Thankfully there are a number of orgs such as the Gates Foundation, Wateraid, Plan International and smaller social ventures like Sustainable Health Enterprises (SHE) leading the charge in this area, but it should be a major focus of any organization that reports to help women and girls try and attain gender equality.

“When it comes to menstruation in developing countries, there are more than a few barriers to change beyond gaining access to health education and sanitary pads. There are also long-held traditions and beliefs, which may be among the most difficult to change. But they need to. We all know by now that when you hold girls and women back from progress, you hold the world back,” she concludes.

Which ties in perfectly, albeit in a more philanthropic way, to the Bodyform ‘Blood’ video. If the message they are sharing is about breaking down barriers to women participating in their favorite sporting activities, the same level of activism should be reserved for women and girls around the world who simply want to carry out every day tasks to ensure they don’t become social pariahs.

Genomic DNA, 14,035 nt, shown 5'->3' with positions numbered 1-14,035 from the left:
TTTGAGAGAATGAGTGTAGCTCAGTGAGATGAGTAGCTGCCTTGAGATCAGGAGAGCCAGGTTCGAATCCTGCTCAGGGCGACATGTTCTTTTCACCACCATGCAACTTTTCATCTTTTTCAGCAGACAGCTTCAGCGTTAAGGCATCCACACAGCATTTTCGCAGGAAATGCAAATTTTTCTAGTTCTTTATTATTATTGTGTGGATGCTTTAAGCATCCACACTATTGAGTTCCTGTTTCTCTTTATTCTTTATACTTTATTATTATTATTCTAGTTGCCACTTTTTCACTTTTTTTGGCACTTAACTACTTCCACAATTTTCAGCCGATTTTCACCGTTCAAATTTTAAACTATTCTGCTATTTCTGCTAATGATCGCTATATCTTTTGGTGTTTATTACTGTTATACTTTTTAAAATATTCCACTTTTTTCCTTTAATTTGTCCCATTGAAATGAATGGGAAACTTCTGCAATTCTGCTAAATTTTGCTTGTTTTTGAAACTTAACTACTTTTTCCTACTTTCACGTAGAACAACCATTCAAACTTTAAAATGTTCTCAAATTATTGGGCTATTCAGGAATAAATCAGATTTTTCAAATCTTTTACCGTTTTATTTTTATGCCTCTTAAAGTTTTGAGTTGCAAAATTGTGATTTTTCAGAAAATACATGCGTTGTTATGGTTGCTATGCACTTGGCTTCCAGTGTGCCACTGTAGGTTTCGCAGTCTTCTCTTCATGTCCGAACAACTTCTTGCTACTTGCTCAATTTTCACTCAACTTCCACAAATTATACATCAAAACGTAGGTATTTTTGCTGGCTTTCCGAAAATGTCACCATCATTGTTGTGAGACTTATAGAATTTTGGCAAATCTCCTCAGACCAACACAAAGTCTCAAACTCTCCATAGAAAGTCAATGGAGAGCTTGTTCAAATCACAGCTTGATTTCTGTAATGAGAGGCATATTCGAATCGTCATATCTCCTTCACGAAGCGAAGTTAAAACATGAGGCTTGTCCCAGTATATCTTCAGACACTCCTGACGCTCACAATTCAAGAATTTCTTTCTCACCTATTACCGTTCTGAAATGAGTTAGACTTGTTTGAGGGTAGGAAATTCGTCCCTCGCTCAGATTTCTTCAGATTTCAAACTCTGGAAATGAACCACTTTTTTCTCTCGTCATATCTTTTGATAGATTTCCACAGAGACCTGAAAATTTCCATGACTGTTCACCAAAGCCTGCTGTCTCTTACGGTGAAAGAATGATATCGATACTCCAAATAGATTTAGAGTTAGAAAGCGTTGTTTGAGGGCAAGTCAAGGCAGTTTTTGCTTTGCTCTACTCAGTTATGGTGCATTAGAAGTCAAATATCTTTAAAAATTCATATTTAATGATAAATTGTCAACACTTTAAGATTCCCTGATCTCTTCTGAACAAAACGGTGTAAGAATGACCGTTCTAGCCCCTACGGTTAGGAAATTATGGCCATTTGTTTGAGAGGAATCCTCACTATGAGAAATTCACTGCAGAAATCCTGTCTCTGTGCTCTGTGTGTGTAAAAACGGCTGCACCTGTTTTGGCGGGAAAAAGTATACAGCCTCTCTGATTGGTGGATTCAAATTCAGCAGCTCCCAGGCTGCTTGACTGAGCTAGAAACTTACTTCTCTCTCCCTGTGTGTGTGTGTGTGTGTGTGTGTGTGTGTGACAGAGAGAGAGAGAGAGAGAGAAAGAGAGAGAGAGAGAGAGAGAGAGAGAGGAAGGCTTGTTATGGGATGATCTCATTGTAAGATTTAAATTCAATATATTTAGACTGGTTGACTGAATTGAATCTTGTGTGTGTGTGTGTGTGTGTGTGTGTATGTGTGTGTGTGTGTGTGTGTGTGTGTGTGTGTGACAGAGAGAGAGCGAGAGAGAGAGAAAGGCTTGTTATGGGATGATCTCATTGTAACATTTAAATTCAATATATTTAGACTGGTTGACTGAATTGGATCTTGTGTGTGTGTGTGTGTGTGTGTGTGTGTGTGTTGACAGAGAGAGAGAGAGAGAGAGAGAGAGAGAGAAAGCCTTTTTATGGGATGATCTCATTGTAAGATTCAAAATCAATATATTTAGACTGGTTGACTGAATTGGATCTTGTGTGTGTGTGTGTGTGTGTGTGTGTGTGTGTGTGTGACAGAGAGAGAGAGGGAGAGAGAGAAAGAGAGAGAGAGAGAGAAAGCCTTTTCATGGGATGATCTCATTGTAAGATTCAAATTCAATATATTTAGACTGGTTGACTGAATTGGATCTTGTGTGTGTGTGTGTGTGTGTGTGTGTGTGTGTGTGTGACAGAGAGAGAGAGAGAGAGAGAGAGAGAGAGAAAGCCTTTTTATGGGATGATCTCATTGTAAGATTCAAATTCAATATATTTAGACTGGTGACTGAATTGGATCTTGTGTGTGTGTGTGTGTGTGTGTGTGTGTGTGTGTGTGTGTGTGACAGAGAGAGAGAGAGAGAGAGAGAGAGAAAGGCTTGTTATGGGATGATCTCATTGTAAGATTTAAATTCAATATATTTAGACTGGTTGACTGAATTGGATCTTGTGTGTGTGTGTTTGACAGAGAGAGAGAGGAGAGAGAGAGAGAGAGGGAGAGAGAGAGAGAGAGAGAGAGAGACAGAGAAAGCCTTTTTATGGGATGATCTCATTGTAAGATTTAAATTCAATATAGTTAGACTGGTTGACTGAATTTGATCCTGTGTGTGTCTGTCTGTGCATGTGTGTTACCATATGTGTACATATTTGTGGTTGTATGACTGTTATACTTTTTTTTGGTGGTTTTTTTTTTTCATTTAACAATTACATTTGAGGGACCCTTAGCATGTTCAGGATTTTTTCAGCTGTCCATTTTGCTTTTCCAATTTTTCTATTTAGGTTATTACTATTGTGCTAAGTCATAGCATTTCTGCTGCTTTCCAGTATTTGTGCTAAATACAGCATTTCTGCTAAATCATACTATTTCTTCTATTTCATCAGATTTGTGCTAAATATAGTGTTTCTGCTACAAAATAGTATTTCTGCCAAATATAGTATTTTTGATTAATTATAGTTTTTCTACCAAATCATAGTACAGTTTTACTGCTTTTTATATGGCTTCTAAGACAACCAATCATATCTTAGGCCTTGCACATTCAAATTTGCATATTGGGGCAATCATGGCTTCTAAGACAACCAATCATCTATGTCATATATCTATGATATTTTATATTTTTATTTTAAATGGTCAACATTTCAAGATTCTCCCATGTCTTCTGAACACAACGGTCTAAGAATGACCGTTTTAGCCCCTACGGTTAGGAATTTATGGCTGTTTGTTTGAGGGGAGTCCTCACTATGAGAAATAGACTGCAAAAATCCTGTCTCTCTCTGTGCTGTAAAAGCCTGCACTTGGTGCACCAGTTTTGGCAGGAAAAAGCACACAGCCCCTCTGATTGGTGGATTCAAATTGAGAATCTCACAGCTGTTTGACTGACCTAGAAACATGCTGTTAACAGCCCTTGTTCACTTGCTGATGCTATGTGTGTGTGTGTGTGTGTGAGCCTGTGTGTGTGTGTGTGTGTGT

It’s the reason Canadian artist Rupi Kaur published a photo series called ‘Period’, which went viral after Instagram tried to remove an image from the collection which caused a huge outrage among her followers. It’s the reason musician Kiran Gandhi decided to run the London Marathon without a tampon in order to bring attention to how normal it is that 50% of the population bleeds like this every month.

No blood should hold ANY woman or girl back, so thank you Bodyform for creating a campaign that isn’t a gimmicky, fluffy piece of female empowerment pandering, but a real reminder that we should not be ashamed of what our bodies go through.